Motion of No Confidence In NUS LGBTI Officer Passes At National Queer Conference

<p>There is pressure on Jasmine Duff, one of the two queer/LGBTI officers at the National Union of Students (NUS), to resign, after a motion of no confidence in her was passed at the Queer Collaborations conference last month.</p>


There is pressure on Jasmine Duff, one of the two queer/LGBTI officers at the National Union of Students (NUS), to resign, after a motion of no confidence in her was passed at the Queer Collaborations conference last month.

The motion claimed that Duff had shown “an established pattern of behaviour” that has been “intimidatory, and transphobic in nature”.

The conference, a five-day, annual conference bringing together delegates from universities and TAFEs from across Australia, is the largest annual gathering of queer students in the country.

This is the second year in a row that the conference floor at Queer Collaborations has been critical of a national queer officer.

At the conference last year, Chris di Pasquale was the national queer officer who was criticised on the conference floor. Di Pasquale was, like Duff, a member of the Socialist Alternative faction.

The conference last year endorsed Dylan Lloyd from Grassroots to be elected to the office at the NUS National Conference (NatCon) later that year.

Lloyd, however, was not elected. In their speech, they cited the impossibility of their attaining the office due to their factional affiliation.

The motion at this year’s Queer Collaborations about Duff references her “misgendering, and verbal abuse of a queer student during the proceedings of the 2017 NUS National Conference”.

The student who was misgendered at NatCon last year spoke to Farrago. They did not wish to be identified by name.

“I got up and I spoke against the NUS,” they said. “I spoke about the concerns of students, across not just my university but other universities. Chris di Pasquale particularly did not support the queer community effectively during his term.”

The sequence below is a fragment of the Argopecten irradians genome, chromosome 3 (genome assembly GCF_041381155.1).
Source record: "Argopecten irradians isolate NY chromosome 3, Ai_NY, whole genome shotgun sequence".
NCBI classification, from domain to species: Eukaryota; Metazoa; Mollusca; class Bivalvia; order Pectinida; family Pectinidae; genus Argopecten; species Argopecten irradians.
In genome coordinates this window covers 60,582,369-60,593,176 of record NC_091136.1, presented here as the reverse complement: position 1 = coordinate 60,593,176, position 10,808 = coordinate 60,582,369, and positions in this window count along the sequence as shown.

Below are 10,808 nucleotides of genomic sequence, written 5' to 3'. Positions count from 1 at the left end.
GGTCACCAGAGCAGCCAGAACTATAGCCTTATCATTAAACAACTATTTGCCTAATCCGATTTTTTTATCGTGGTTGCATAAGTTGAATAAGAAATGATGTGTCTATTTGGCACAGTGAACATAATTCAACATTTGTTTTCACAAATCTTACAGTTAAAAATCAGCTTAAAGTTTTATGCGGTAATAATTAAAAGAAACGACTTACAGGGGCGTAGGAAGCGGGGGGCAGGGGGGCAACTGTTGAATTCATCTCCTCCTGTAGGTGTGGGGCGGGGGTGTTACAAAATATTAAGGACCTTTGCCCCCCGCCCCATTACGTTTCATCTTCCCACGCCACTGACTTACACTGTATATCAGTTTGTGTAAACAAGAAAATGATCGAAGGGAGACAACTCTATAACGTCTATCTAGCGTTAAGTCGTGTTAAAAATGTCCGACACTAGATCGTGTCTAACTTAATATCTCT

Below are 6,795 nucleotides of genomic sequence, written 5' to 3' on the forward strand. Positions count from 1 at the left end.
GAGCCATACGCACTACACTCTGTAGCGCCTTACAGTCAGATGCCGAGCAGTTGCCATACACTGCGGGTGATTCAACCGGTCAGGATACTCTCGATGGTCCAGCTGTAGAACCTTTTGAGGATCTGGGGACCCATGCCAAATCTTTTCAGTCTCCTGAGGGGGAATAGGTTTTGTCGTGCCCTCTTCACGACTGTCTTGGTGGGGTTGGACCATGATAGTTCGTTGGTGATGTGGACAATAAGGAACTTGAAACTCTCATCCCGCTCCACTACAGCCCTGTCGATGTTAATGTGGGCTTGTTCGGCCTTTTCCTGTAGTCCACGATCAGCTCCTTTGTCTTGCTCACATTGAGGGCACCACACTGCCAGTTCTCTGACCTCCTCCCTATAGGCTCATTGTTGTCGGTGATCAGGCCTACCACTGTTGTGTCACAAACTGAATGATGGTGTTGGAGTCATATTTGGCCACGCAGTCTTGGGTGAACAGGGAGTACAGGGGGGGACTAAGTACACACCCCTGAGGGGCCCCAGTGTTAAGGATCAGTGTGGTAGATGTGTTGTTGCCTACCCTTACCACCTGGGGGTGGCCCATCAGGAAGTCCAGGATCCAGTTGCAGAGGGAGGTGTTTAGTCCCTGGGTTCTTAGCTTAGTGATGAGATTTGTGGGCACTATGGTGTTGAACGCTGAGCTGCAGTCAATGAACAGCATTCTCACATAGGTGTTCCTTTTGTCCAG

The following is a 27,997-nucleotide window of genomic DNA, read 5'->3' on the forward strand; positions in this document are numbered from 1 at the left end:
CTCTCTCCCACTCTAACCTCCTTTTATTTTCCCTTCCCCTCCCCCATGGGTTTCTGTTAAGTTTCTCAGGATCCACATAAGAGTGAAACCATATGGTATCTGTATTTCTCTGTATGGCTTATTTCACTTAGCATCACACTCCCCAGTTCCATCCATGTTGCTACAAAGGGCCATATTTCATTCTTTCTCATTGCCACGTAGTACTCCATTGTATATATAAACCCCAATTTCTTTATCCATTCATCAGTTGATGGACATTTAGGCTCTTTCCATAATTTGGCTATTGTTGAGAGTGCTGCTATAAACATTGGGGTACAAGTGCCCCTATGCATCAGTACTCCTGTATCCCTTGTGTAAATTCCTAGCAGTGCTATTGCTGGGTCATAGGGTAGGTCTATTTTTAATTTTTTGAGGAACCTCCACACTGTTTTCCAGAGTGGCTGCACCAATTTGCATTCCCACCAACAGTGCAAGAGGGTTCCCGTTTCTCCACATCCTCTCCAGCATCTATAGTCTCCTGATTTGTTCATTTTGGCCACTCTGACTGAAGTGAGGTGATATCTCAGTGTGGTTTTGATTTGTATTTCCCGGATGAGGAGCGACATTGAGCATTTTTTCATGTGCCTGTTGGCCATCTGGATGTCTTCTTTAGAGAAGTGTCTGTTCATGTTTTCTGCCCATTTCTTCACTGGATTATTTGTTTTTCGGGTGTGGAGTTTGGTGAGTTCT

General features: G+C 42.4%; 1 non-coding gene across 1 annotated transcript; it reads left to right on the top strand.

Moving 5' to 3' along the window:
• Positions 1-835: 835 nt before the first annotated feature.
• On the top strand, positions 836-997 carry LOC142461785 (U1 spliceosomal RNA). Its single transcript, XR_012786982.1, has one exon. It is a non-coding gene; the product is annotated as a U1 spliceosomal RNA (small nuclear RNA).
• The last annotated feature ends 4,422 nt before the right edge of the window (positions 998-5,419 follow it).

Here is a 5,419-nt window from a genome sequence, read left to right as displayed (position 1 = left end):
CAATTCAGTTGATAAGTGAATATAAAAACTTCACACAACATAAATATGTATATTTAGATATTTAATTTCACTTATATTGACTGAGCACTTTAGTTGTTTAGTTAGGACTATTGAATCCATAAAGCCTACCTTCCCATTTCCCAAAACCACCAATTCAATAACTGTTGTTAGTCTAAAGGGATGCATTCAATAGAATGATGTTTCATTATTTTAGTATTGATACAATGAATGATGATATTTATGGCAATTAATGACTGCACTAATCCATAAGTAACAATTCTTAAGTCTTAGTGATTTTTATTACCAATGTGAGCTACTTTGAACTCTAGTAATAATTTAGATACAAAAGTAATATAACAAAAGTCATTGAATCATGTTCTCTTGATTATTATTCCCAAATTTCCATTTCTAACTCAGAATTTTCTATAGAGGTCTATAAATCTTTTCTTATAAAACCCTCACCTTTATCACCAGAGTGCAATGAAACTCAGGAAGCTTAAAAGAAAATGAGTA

“Afterwards, speakers from Socialist Alternative got up, and Jasmine Duff was one of those speakers … The direct quote I remember was, ‘Because of this man…’ I literally just screamed from the back, ‘I am not a man.’ ”

The student also said, “I think it’s important to note that Jasmine Duff and Kim Stern, the two people elected, weren’t the endorsed candidate from the previous year by Queer Collaborations.”

“Both them personally, and their faction, have repeatedly mentioned that Queer Collaborations is unrepresentative … I think as the largest gathering of queer students in Australia, Queer Collaborations should be able to instruct not only NatCon but also the queer officers.”

“At the end of the day, the LGBTI/queer officers are meant to be advocating for queer students. They have done so ineffectively for their entire term this year. And if the candidates that were nominated and endorsed by QC—if they were elected—I’m 100 per cent sure they would have done a better job.”

The motion also accuses Duff of a “failure to comply with, or complete a number of her responsibilities as listed under clause B77 of the NUS’ constitution, including, but not limited to, subclauses B77 (b), (c), (e), and (i)”.

The mentioned subclauses outline the national queer officers’ responsibilities, which include “initiating and organising the national queer/LGBTI student conference” and “convening a phone linkup at least two times a semester of campus queer/LGBTI officers as well as campus activists to direct the national queer/LGBTI officers on campaigns and priorities”.

When reached out to for comment, Jasmine Duff said: “This stuff is bizarre—I’ve never heard of these unattributed accusations or had them raised with me by anyone, and I have a history of fighting against transphobia in a very serious way.”

“I have made constant efforts to reach out to campus queer and LGBTI officers all year to discuss campaigns with them, including emailing every single campus queer officer, messaging them on Facebook, and posting campaign materials to 19 different campuses.”

“I don’t consider the Queer Collaborations conference as being relevant to judging my record on this at all,” she said.

The NUS president, Mark Pace, declined to comment.

The queer officers at the University of Melbourne Student Union, Milly Reeves and Elinor Mills, talked to Farrago about their experiences with Duff.

“We haven’t had much direct experience with the NUS LGBTI officers this year, unfortunately. Sadly, neither attended the national queer students conference, Queer Collaborations,” they said.

“We support this motion. We have friends and colleagues who have directly experienced Duff’s behaviour and we wholeheartedly agree that someone who will intimidate and misgender transgender students isn’t suited to represent them on a national level.”

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